Florida's State Wildlife Action Plan

FWLI Action Plan CoverFlorida’s State Wildlife Action Plan (Action Plan, originally the Comprehensive Wildlife Conservation Strategy) is a comprehensive, statewide plan for conserving the state's wildlife and vital natural areas for future generations. It outlines what native wildlife and habitats are in need, why they are in need and, most importantly, what we are going to do about it. Florida’s Action Plan is part of a nationwide effort by all 50 states and 5 U.S. territories to develop action plans and qualify for federal funding through the State Wildlife Grants Program.

Prescribed fire
Prescribed fire is a key component of
terrestrial habitat management

To meet the intent of the State Wildlife Grants Program and to foster the Action Plan, the FWC created Florida’s Wildlife Legacy Initiative (Initiative). Through the Initiative, thousands of experts and stakeholders have participated and provided input to develop and implement the Action Plan. These partners, including representatives from other state and federal agencies, organizations, businesses and individuals, will continue to be integral to meeting the conservation needs of Florida.

 

Download the entire 2012 State Wildlife Action Plan

 

Highest Priority Statewide Threats:

Alterations of the physical environment

Degradation of water resources

Incompatible fire management

Introduced plants and animals

Download individual chapters:

Foreword & Executive Summary (including Guiding Principles of Initiative and the State Wildlife Action Plan and the Table of Contents)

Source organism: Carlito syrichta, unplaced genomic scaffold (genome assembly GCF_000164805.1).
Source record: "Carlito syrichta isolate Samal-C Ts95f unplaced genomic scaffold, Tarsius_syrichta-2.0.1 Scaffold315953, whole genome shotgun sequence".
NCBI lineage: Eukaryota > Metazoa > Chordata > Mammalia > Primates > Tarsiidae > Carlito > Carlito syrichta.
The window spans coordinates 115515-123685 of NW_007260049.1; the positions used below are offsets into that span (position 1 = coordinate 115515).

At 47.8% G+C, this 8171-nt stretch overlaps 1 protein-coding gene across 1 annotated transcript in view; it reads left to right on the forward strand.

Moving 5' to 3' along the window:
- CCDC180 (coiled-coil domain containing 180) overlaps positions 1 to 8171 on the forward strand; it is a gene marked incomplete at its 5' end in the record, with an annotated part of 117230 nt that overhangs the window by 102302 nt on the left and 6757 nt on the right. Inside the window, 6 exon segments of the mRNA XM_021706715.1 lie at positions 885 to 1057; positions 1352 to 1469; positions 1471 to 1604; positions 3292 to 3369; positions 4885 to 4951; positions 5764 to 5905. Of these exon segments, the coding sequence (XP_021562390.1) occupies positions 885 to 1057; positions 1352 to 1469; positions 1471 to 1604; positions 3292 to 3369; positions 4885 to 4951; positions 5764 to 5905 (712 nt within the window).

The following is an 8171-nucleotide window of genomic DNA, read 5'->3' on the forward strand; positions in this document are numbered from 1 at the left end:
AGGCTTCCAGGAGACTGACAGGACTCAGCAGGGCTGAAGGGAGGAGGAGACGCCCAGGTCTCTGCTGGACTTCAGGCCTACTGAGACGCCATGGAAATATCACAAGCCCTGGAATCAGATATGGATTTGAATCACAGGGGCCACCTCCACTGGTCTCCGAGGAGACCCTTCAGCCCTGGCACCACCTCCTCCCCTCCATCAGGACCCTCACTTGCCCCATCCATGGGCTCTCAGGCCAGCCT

Introduction provides information about Florida’s natural resources, including climate and landscape, people and economics, wildlife and ecosystems, and approach to conservation. This chapter introduces the highest priority statewide threats and key conservation challenges as identified in the Action Plan.

Florida’s First Five Years of Action Plan Implementation describes how the FWC worked with partners to establish goals to guide implementation of the Action Plan since its inception.

 

insect collecting

An insect-collecting apparatus is prepared for sampling the insect population of this scrub habitat

 

Divers count fish

Divers count the diversity and abundance of fish in an assessment of the health of this spring run

Species of Greatest Conservation Need (SGCN) lists 1036
species in Florida that are imperiled or at risk of becoming
imperiled in the future. The process and criteria used to
identify these species are presented, along with a table
listing all of the SGCN.

Florida Adapting to Climate Change provides a short
synthesis of climate science in relation to Florida, a
vulnerability assessment on focal species, and

recommendations for adaptation actions. Sea level rise is
the main theme throughout the sections and is highlighted
as one of the most important threats to Florida from effects
of long-term environmental changes.

Basin Approach to Conserving Florida’s Freshwater Habitats and Species outlines how basins were evaluated and ranked based on three criteria; species diversity, threats to the habitat, and future condition. Twelve highly ranked basins were identified as the basis for freshwater implementation efforts in the Action Plan.

Habitats describes 45 terrestrial, freshwater, and marine habitat categories that comprise the state of Florida. Eighteen habitats have been identified as being under the
greatest overall threat and generally were associated with
coastal, wetland, upland pine, reef, and seagrass

Check out our web-based mapping tool, featuring the habitats from the State Wildlife Action Plan and data layers from the Critical Lands and Waters Identification Project (CLIP) - the science behind the Cooperative Conservation Blueprint.

Multiple Habitat Threats and Conservation Actions details 32 priority threats that address multiple habitats. Each threat description lists the habitat categories to which it applies, summarizes the highest priority conservation actions addressing that threat, and then presents tables of specific recommended and ranked actions.